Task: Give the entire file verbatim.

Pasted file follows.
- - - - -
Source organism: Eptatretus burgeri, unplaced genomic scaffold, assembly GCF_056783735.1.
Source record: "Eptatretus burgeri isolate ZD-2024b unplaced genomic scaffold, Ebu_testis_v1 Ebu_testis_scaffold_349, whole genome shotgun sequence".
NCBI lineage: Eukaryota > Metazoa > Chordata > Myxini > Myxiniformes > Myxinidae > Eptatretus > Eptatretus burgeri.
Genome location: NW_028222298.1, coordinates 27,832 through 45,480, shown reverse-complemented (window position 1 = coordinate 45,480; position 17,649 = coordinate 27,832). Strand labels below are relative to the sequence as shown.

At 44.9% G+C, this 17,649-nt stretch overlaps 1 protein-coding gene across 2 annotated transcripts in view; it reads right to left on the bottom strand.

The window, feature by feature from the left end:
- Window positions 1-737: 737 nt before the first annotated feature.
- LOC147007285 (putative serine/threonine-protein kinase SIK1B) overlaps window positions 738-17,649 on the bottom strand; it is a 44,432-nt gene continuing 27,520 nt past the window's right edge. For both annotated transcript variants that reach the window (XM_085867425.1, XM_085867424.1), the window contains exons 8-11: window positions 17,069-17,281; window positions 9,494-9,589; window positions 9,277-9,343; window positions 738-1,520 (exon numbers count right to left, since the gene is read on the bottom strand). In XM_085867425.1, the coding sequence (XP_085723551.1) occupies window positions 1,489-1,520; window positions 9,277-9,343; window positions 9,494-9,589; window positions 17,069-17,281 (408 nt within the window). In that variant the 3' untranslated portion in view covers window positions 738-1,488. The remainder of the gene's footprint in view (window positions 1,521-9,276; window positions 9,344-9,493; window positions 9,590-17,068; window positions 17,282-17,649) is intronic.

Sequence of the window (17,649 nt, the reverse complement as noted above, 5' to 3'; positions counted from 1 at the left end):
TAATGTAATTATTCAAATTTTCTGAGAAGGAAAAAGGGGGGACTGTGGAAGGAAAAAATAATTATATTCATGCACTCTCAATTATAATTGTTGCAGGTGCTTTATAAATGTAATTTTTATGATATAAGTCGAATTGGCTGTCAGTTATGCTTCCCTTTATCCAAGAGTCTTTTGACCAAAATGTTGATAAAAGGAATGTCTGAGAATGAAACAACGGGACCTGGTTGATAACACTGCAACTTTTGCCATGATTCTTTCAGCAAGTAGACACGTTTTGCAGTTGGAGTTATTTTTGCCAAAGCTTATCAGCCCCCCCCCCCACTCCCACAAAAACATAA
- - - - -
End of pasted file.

Source organism: Eptatretus burgeri, unplaced genomic scaffold, assembly GCF_056783735.1.
Source record: "Eptatretus burgeri isolate ZD-2024b unplaced genomic scaffold, Ebu_testis_v1 Ebu_testis_scaffold_349, whole genome shotgun sequence".
NCBI lineage: Eukaryota > Metazoa > Chordata > Myxini > Myxiniformes > Myxinidae > Eptatretus > Eptatretus burgeri.
Genome location: NW_028222298.1, coordinates 27,832 through 45,480, shown reverse-complemented (window position 1 = coordinate 45,480; position 17,649 = coordinate 27,832). Strand labels below are relative to the sequence as shown.

At 44.9% G+C, this 17,649-nt stretch overlaps 1 protein-coding gene across 2 annotated transcripts in view; it reads right to left on the bottom strand.

The window, feature by feature from the left end:
- Window positions 1-737: 737 nt before the first annotated feature.
- LOC147007285 (putative serine/threonine-protein kinase SIK1B) overlaps window positions 738-17,649 on the bottom strand; it is a 44,432-nt gene continuing 27,520 nt past the window's right edge. For both annotated transcript variants that reach the window (XM_085867425.1, XM_085867424.1), the window contains exons 8-11: window positions 17,069-17,281; window positions 9,494-9,589; window positions 9,277-9,343; window positions 738-1,520 (exon numbers count right to left, since the gene is read on the bottom strand). In XM_085867425.1, the coding sequence (XP_085723551.1) occupies window positions 1,489-1,520; window positions 9,277-9,343; window positions 9,494-9,589; window positions 17,069-17,281 (408 nt within the window). In that variant the 3' untranslated portion in view covers window positions 738-1,488. The remainder of the gene's footprint in view (window positions 1,521-9,276; window positions 9,344-9,493; window positions 9,590-17,068; window positions 17,282-17,649) is intronic.

Sequence of the window (17,649 nt, the reverse complement as noted above, 5' to 3'; positions counted from 1 at the left end):
TAATGTAATTATTCAAATTTTCTGAGAAGGAAAAAGGGGGGACTGTGGAAGGAAAAAATAATTATATTCATGCACTCTCAATTATAATTGTTGCAGGTGCTTTATAAATGTAATTTTTATGATATAAGTCGAATTGGCTGTCAGTTATGCTTCCCTTTATCCAAGAGTCTTTTGACCAAAATGTTGATAAAAGGAATGTCTGAGAATGAAACAACGGGACCTGGTTGATAACACTGCAACTTTTGCCATGATTCTTTCAGCAAGTAGACACGTTTTGCAGTTGGAGTTATTTTTGCCAAAGCTTATCAGCCCCCCCCCCCACTCCCACAAAAACATAA